Last week the little girls were playing with the neighbor girls. I try to listen in when they play with these particular girls because, time after time, there are “teaching moments.” I end up having to say “we don’t do that in our household.” Or “we don’t make fun of others in our household.” Or “we don’t use those words in our household.” I might as well bug their rooms so I know when to pop my head in.
Nevertheless, last week they were playing, and at some point I’d heard my oldest little girl and her friend arguing but I let it go. A bit later, my oldest little girl rushed in crying, and saying that her friend had been mean to her. I said that she could go ahead and tell her friend that if she was going to be unkind, that she should go home, so she did.
I’d had errands to run anyway, so I scooped up my little girls, and we left as their friends were biking away. While out, I asked what had happened, and it turns out there had been a big misunderstanding. Her friend had likely thought my little girl was being mean and it snowballed from there. As we pulled back into our driveway I had an idea. I suggested to my oldest little girl that she call her friend and apologize if she thought she was being unkind. I told her that it’s important to admit when we’ve been wrong, or unkind, and that if there was a chance the friend thought my little girl was being mean we should nip it in the bud to protect the friendship.
We went inside and she made the call right away. I overheard her saying “I’ve had a rough day today. I’m sorry if you thought I was trying to be mean.” They then continued to chat for a bit and she finally hung up. Her friend had also admitted to having a tough day, everything was fine between them, and my oldest little girl felt like she’d done a really good thing.
And I felt like a GENIUS!
What great lessons I’d just taught about the importance of apologizing, admitting fault, and communicating regret over bad behavior! This will surely follow them through life! I’d made them such better people in just one evening! Phew! Parenting is hard work…but I’m really good at it!!!
Today I was working and something occurred to me. About a year ago, I was listening to MPR, and I don’t know what the report was on but I remember feeling a jolt and thinking that I needed to tell someone with whom I used to work that I’m sorry. A good and long explanation and a heartfelt apology. I was driving at the time and thought I’d do it once back in the office. I didn’t.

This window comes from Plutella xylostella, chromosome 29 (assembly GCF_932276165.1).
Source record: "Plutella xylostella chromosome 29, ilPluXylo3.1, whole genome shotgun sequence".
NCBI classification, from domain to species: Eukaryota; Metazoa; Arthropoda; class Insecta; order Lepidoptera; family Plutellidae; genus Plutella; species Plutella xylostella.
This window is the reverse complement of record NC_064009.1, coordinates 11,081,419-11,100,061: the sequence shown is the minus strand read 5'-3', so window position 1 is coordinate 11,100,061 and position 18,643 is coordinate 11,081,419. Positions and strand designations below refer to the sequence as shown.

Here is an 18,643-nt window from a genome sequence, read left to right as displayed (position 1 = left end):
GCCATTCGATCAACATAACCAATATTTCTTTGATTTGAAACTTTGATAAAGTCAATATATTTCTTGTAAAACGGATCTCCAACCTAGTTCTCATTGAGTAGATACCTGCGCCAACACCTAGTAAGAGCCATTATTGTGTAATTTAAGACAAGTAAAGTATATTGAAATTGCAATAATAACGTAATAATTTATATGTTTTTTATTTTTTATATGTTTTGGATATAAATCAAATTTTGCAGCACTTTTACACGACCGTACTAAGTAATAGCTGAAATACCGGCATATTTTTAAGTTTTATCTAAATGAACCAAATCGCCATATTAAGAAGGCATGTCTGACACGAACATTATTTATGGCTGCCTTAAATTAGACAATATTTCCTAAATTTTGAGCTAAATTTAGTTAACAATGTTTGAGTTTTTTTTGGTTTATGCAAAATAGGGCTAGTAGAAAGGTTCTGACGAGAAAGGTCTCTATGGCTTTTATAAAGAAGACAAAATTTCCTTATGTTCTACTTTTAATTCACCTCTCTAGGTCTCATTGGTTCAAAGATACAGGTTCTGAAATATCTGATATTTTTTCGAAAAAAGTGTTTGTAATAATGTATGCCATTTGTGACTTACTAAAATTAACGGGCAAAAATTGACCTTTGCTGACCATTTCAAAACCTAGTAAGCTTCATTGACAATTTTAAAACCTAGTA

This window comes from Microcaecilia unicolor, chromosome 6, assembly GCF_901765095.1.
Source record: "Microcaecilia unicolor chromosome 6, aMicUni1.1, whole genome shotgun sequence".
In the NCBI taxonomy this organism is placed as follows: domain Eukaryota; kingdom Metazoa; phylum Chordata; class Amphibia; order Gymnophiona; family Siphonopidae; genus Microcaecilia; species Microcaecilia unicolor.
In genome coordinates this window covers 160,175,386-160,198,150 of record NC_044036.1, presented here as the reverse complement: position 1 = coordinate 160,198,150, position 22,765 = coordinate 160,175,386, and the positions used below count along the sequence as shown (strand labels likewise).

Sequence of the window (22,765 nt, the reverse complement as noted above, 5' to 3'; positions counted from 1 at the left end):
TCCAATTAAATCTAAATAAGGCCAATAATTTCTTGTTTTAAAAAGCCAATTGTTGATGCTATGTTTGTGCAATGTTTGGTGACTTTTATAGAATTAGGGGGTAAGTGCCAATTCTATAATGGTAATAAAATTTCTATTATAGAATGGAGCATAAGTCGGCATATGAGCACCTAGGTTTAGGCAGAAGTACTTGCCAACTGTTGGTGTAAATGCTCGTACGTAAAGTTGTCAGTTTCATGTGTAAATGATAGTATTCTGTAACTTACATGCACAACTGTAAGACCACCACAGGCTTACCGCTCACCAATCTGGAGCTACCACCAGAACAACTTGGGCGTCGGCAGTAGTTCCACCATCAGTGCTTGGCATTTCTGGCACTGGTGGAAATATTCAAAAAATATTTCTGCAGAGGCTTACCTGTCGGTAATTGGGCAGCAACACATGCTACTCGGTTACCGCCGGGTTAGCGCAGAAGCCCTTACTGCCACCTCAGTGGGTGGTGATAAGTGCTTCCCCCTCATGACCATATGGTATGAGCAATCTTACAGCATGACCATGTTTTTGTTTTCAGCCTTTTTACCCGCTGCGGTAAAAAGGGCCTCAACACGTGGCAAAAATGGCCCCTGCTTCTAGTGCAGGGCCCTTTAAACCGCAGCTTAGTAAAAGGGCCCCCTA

Over the past year, I’ve thought about it again many times. But each time I do I’m somewhere other than in front of my computer. I’m in Target, or I’m baking (don’t scoff…I bake from time to time…or…at least at Christmas), or I’m exercising, or I’m drifting off to sleep. And the time has passed, and the apology has sat gathering dust in my mind, and I’ve never done anything about it.
Well today it came to me again. But this time I WAS sitting in front of my computer. And this time I DID have a few minutes I could spare. I thought of my oldest little girl dialing up her little friend to apologize for being a bit unkind and decided that I am an adult damn it. And thus…I can surely write out an apology.
It wasn’t easy. It took work to explain it all, and to tell her that the explanations weren’t meant as excuses, and to admit bad behavior and poor choices, and that not only do I apologize but that I’m also incredibly grateful for her support at a difficult time in my life. And…I’m not a cryer…but it made me tear-up a bit.
I typically read, and re-read, and re-read again the things I write. I want to be sure my intent is clear, that my tone can’t be mistaken, and that I’m conveying what I’d really like to convey. This time I read it over once and hit send. As an adult…I know how easy it is to chicken-out of things.
Not 15 minutes later my phone rang. It was a familiar number, one from my past, but I wasn’t quite sure who was calling. I answered and it was her. She’d received my email. Was it spam? Was it real? No, not spam. Yes, it’s real. I explained that the apology had been in me for at least a year, and that I’m sorry I didn’t send it earlier, but that I had the chance to do so today and I did. She was grateful and appreciative. We spent some time catching-up, learning about the goings on of our families, and finally agreed to try to have lunch sometime.
I got off the phone and felt amazing. Like a small weight had been lifted. It made me realize how important it is to hold myself accountable for the things I’ve done wrong and to do something about it when I recognize that I’ve made mistakes. It also reminded me how important it is to teach lessons by example. I don’t have any business asking the little girls to behave in a particular manner if I’m not willing to do so myself.
TODAY: What if, when I’m not able to be my best self, I am sure to apologize for any mistakes and/or poor choices I make that affect other people? What if the best way for my little girls to learn how to be good people is to be one myself?